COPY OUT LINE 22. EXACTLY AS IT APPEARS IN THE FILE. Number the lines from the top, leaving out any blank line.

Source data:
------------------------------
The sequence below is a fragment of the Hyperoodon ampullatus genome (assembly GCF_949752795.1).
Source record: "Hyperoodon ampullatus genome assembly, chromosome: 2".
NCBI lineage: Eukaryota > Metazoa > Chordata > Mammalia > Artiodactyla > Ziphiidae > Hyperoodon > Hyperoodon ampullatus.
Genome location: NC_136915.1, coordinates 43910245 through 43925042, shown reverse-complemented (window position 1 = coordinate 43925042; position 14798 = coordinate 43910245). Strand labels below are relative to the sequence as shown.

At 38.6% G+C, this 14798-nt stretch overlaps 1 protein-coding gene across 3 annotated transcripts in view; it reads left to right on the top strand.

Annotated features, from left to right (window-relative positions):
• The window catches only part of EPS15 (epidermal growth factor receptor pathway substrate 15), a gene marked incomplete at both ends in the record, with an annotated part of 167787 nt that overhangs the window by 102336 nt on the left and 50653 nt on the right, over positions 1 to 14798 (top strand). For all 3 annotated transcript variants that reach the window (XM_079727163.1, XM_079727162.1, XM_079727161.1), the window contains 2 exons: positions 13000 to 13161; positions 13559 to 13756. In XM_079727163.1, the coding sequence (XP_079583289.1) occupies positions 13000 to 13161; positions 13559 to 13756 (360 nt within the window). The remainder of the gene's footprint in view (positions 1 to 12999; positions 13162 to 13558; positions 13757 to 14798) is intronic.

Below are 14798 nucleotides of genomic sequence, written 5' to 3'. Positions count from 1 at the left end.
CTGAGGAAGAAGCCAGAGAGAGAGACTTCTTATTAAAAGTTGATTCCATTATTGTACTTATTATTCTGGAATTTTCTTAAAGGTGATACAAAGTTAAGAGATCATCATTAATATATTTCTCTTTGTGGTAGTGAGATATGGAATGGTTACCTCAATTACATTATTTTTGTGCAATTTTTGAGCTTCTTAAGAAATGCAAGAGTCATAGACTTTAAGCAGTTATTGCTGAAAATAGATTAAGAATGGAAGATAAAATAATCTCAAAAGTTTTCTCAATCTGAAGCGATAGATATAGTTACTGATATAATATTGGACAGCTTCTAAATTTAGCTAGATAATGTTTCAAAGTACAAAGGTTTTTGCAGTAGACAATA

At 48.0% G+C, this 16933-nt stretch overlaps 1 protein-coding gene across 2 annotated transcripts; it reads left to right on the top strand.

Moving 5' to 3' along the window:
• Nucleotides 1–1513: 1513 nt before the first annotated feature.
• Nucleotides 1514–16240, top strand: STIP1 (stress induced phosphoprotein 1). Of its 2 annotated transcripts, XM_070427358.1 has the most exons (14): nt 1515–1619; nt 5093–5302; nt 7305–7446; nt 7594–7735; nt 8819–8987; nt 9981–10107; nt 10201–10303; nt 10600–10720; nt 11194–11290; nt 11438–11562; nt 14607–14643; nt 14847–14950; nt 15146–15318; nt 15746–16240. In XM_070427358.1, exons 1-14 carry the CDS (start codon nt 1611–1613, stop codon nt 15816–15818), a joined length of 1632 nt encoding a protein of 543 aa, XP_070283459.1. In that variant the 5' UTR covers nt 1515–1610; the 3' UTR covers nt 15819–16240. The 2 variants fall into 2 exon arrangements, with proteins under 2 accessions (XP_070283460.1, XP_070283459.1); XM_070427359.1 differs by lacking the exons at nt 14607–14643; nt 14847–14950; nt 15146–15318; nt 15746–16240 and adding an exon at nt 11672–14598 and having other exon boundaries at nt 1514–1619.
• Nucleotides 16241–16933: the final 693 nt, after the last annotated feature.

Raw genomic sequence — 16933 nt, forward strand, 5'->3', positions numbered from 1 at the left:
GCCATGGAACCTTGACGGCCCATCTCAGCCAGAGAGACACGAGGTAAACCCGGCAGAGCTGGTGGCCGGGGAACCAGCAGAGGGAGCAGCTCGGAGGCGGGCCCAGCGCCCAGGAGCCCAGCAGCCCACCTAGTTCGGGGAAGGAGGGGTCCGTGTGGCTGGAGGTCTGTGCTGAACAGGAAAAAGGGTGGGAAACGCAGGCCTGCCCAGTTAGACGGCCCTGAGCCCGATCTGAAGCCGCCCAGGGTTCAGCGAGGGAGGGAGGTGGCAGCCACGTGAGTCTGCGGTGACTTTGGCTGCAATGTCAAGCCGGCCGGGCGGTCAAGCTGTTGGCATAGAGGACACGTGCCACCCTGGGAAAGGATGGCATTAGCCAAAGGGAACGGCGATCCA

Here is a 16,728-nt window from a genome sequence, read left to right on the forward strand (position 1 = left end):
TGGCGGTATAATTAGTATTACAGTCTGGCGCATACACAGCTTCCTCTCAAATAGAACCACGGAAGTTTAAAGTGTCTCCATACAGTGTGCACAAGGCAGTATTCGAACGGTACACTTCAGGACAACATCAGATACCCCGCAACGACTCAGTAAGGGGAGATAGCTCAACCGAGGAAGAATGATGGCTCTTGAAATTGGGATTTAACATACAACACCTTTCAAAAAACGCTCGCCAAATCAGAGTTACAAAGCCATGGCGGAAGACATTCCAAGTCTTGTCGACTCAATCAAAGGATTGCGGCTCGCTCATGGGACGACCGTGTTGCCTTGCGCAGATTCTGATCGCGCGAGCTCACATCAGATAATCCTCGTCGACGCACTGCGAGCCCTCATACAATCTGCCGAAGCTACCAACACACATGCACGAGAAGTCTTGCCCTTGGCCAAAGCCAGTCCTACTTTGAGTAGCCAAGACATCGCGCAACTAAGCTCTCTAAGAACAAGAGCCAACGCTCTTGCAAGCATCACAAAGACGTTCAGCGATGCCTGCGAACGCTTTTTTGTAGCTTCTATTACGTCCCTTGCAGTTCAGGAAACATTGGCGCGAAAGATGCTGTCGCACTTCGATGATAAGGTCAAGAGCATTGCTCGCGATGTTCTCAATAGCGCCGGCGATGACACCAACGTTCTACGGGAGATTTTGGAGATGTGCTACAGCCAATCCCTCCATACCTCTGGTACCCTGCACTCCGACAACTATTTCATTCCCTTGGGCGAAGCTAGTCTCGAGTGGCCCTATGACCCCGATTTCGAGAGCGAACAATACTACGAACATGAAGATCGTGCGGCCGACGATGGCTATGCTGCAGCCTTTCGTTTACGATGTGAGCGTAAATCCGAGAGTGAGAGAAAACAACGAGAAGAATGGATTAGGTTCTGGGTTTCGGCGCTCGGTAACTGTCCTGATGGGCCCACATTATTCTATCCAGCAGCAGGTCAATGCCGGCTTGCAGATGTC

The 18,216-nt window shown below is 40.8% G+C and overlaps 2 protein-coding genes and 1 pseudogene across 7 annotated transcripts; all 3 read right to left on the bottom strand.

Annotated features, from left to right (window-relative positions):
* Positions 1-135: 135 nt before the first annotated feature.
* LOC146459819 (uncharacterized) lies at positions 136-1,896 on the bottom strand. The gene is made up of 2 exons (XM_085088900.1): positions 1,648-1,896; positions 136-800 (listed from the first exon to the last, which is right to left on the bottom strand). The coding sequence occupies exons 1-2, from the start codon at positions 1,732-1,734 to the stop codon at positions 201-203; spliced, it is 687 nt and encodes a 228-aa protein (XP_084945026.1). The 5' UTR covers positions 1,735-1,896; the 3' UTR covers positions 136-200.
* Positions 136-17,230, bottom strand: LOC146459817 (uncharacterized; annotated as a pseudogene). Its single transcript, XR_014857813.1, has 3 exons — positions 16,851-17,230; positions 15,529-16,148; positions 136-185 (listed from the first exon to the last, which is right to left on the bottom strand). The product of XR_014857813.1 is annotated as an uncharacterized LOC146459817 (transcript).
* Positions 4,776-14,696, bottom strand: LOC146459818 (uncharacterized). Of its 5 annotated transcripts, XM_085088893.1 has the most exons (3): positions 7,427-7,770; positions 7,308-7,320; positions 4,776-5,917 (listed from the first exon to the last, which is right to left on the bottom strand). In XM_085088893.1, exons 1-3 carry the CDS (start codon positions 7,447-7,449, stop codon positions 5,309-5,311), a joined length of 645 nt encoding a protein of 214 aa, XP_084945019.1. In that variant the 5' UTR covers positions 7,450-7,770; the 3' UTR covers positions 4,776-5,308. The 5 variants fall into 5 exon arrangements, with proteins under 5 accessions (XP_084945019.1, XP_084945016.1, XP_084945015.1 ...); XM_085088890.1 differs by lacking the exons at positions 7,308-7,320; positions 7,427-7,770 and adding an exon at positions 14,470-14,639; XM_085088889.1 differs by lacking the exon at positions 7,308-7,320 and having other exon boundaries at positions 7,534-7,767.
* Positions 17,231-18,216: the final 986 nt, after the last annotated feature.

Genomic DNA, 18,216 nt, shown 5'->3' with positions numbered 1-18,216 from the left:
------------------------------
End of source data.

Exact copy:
* LOC146459819 (uncharacterized) lies at positions 136-1,896 on the bottom strand. The gene is made up of 2 exons (XM_085088900.1): positions 1,648-1,896; positions 136-800 (listed from the first exon to the last, which is right to left on the bottom strand). The coding sequence occupies exons 1-2, from the start codon at positions 1,732-1,734 to the stop codon at positions 201-203; spliced, it is 687 nt and encodes a 228-aa protein (XP_084945026.1). The 5' UTR covers positions 1,735-1,896; the 3' UTR covers positions 136-200.